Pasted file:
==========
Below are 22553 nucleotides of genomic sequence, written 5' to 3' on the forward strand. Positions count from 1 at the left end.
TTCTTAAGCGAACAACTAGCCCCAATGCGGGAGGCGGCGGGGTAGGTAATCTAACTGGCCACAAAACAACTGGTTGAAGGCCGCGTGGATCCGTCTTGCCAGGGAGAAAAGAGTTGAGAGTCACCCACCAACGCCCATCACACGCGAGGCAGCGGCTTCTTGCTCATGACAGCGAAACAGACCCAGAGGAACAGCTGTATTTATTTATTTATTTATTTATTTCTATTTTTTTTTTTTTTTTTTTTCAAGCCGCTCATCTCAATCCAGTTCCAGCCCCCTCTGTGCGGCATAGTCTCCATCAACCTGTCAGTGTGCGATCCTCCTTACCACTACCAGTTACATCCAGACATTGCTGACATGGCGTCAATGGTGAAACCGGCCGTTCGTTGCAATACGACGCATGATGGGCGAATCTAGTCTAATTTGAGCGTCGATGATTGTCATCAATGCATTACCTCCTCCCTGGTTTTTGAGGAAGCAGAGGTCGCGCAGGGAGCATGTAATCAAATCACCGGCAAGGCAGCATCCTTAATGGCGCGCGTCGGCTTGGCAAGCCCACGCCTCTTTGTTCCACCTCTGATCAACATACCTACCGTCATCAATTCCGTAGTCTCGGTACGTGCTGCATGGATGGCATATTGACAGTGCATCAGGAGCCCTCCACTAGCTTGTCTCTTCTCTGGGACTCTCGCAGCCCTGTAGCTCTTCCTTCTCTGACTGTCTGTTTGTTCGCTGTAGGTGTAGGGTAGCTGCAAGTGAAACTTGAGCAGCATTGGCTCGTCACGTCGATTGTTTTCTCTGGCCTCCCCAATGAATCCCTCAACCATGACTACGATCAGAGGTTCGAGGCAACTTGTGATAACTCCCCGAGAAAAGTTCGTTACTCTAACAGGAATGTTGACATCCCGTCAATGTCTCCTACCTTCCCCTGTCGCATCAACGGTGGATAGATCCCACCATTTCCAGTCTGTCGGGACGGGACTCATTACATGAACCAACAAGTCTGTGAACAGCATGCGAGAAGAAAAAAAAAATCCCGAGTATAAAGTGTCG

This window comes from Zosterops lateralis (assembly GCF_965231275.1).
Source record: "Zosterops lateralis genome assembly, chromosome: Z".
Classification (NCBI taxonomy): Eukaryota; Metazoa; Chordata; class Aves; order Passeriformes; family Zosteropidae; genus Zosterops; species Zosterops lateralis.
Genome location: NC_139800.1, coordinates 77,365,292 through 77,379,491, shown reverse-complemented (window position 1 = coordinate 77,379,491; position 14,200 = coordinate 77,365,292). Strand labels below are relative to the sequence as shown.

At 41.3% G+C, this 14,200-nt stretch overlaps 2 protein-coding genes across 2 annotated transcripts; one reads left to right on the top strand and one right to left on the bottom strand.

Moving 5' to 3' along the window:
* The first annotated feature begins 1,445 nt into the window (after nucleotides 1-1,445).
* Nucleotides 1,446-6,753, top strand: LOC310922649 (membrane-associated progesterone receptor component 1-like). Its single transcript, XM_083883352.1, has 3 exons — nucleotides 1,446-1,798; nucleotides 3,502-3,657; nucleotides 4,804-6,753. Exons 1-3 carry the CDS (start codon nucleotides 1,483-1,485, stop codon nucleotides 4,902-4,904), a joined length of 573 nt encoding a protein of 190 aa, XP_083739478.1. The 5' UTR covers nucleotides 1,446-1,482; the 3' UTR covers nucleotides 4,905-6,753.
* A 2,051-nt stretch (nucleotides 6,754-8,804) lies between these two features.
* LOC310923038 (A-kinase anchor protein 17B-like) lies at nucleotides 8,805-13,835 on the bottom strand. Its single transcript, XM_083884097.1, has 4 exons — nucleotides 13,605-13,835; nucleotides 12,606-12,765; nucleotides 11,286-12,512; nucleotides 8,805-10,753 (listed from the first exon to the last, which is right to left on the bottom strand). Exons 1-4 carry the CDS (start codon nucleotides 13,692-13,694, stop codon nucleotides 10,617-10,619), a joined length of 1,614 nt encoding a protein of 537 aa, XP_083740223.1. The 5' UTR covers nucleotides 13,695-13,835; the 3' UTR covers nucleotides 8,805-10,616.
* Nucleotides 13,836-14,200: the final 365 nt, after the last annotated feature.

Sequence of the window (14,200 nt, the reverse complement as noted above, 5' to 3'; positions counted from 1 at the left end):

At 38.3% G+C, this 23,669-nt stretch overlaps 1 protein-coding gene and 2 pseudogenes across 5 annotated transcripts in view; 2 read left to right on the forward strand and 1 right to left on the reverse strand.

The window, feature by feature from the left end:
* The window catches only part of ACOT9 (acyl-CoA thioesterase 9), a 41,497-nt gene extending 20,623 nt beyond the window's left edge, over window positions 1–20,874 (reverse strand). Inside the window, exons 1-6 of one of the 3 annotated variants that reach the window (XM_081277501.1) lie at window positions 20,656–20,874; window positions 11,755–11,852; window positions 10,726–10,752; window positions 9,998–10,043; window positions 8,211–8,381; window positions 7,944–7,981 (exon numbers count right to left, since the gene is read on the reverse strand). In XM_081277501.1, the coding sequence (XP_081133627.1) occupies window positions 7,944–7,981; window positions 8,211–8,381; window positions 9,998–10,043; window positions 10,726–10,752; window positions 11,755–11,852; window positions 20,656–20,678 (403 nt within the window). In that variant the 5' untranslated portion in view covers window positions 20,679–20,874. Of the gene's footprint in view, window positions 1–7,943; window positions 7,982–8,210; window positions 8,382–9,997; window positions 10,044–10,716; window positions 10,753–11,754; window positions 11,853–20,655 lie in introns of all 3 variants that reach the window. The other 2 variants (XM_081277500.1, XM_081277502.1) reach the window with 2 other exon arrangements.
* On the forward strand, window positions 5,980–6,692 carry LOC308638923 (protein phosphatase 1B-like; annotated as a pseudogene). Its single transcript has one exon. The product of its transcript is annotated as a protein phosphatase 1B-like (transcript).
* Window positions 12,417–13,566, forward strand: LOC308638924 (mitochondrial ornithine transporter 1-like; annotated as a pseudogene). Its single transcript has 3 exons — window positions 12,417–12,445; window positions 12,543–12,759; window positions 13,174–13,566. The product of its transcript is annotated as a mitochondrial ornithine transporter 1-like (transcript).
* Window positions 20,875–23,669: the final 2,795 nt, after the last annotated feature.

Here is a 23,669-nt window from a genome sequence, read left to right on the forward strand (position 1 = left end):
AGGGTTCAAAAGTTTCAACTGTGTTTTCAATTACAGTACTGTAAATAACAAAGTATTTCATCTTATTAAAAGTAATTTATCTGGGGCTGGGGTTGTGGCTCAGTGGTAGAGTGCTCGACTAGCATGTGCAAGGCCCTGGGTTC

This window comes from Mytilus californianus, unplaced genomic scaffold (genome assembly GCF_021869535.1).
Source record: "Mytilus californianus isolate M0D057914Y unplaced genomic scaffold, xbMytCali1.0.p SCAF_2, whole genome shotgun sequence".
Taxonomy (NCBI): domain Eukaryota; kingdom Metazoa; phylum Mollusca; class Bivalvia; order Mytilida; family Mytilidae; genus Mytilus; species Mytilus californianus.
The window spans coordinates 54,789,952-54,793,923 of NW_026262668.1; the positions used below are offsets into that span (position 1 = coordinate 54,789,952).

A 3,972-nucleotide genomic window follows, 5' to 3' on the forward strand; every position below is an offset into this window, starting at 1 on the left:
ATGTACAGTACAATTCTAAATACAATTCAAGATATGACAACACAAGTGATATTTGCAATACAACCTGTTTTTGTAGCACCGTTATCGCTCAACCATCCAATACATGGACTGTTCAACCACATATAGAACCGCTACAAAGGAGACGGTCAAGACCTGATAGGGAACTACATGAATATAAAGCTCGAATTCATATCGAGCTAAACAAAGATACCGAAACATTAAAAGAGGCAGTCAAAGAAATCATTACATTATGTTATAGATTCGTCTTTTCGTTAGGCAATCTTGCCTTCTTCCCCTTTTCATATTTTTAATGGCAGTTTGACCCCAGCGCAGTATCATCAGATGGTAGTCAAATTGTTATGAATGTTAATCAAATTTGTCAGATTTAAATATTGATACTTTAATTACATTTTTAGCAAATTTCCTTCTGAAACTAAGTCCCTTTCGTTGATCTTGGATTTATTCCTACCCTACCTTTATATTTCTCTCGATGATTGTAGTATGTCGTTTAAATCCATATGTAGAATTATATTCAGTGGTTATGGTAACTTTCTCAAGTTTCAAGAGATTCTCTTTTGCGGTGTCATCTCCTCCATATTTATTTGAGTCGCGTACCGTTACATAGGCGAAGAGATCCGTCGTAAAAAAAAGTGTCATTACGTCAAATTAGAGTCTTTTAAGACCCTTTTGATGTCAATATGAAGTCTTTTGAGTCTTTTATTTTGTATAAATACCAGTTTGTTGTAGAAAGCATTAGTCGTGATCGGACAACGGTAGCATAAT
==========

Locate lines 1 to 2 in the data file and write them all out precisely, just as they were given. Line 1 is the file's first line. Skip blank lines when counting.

Below are 22553 nucleotides of genomic sequence, written 5' to 3' on the forward strand. Positions count from 1 at the left end.
TTCTTAAGCGAACAACTAGCCCCAATGCGGGAGGCGGCGGGGTAGGTAATCTAACTGGCCACAAAACAACTGGTTGAAGGCCGCGTGGATCCGTCTTGCCAGGGAGAAAAGAGTTGAGAGTCACCCACCAACGCCCATCACACGCGAGGCAGCGGCTTCTTGCTCATGACAGCGAAACAGACCCAGAGGAACAGCTGTATTTATTTATTTATTTATTTATTTCTATTTTTTTTTTTTTTTTTTTTCAAGCCGCTCATCTCAATCCAGTTCCAGCCCCCTCTGTGCGGCATAGTCTCCATCAACCTGTCAGTGTGCGATCCTCCTTACCACTACCAGTTACATCCAGACATTGCTGACATGGCGTCAATGGTGAAACCGGCCGTTCGTTGCAATACGACGCATGATGGGCGAATCTAGTCTAATTTGAGCGTCGATGATTGTCATCAATGCATTACCTCCTCCCTGGTTTTTGAGGAAGCAGAGGTCGCGCAGGGAGCATGTAATCAAATCACCGGCAAGGCAGCATCCTTAATGGCGCGCGTCGGCTTGGCAAGCCCACGCCTCTTTGTTCCACCTCTGATCAACATACCTACCGTCATCAATTCCGTAGTCTCGGTACGTGCTGCATGGATGGCATATTGACAGTGCATCAGGAGCCCTCCACTAGCTTGTCTCTTCTCTGGGACTCTCGCAGCCCTGTAGCTCTTCCTTCTCTGACTGTCTGTTTGTTCGCTGTAGGTGTAGGGTAGCTGCAAGTGAAACTTGAGCAGCATTGGCTCGTCACGTCGATTGTTTTCTCTGGCCTCCCCAATGAATCCCTCAACCATGACTACGATCAGAGGTTCGAGGCAACTTGTGATAACTCCCCGAGAAAAGTTCGTTACTCTAACAGGAATGTTGACATCCCGTCAATGTCTCCTACCTTCCCCTGTCGCATCAACGGTGGATAGATCCCACCATTTCCAGTCTGTCGGGACGGGACTCATTACATGAACCAACAAGTCTGTGAACAGCATGCGAGAAGAAAAAAAAAATCCCGAGTATAAAGTGTCG